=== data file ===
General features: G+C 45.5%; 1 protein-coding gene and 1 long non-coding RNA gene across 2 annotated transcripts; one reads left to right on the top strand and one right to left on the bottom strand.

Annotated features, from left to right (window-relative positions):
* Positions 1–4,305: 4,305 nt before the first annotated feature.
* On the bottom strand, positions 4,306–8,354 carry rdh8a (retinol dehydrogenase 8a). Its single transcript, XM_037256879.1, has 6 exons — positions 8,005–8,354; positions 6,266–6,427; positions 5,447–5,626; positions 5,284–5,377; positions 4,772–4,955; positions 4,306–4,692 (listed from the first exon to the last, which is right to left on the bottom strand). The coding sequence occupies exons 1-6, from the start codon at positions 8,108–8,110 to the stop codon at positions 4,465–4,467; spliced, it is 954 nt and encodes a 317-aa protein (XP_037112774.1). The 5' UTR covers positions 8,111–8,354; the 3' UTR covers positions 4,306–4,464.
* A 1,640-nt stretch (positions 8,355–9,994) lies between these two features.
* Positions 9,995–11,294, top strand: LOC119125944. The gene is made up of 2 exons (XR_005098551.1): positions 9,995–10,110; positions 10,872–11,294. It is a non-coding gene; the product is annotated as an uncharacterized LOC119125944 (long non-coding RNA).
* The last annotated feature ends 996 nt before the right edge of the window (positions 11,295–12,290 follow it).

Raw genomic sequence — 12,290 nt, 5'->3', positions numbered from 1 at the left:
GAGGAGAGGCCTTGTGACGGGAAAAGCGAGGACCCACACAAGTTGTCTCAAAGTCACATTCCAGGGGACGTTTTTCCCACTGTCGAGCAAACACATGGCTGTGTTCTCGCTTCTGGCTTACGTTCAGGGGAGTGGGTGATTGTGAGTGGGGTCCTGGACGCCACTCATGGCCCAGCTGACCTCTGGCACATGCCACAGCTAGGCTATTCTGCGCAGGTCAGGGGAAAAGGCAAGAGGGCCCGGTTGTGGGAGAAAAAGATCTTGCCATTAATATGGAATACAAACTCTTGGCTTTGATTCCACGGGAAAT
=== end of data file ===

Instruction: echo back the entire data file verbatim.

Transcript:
General features: G+C 45.5%; 1 protein-coding gene and 1 long non-coding RNA gene across 2 annotated transcripts; one reads left to right on the top strand and one right to left on the bottom strand.

Annotated features, from left to right (window-relative positions):
* Positions 1–4,305: 4,305 nt before the first annotated feature.
* On the bottom strand, positions 4,306–8,354 carry rdh8a (retinol dehydrogenase 8a). Its single transcript, XM_037256879.1, has 6 exons — positions 8,005–8,354; positions 6,266–6,427; positions 5,447–5,626; positions 5,284–5,377; positions 4,772–4,955; positions 4,306–4,692 (listed from the first exon to the last, which is right to left on the bottom strand). The coding sequence occupies exons 1-6, from the start codon at positions 8,108–8,110 to the stop codon at positions 4,465–4,467; spliced, it is 954 nt and encodes a 317-aa protein (XP_037112774.1). The 5' UTR covers positions 8,111–8,354; the 3' UTR covers positions 4,306–4,464.
* A 1,640-nt stretch (positions 8,355–9,994) lies between these two features.
* Positions 9,995–11,294, top strand: LOC119125944. The gene is made up of 2 exons (XR_005098551.1): positions 9,995–10,110; positions 10,872–11,294. It is a non-coding gene; the product is annotated as an uncharacterized LOC119125944 (long non-coding RNA).
* The last annotated feature ends 996 nt before the right edge of the window (positions 11,295–12,290 follow it).

Raw genomic sequence — 12,290 nt, 5'->3', positions numbered from 1 at the left:
GAGGAGAGGCCTTGTGACGGGAAAAGCGAGGACCCACACAAGTTGTCTCAAAGTCACATTCCAGGGGACGTTTTTCCCACTGTCGAGCAAACACATGGCTGTGTTCTCGCTTCTGGCTTACGTTCAGGGGAGTGGGTGATTGTGAGTGGGGTCCTGGACGCCACTCATGGCCCAGCTGACCTCTGGCACATGCCACAGCTAGGCTATTCTGCGCAGGTCAGGGGAAAAGGCAAGAGGGCCCGGTTGTGGGAGAAAAAGATCTTGCCATTAATATGGAATACAAACTCTTGGCTTTGATTCCACGGGAAAT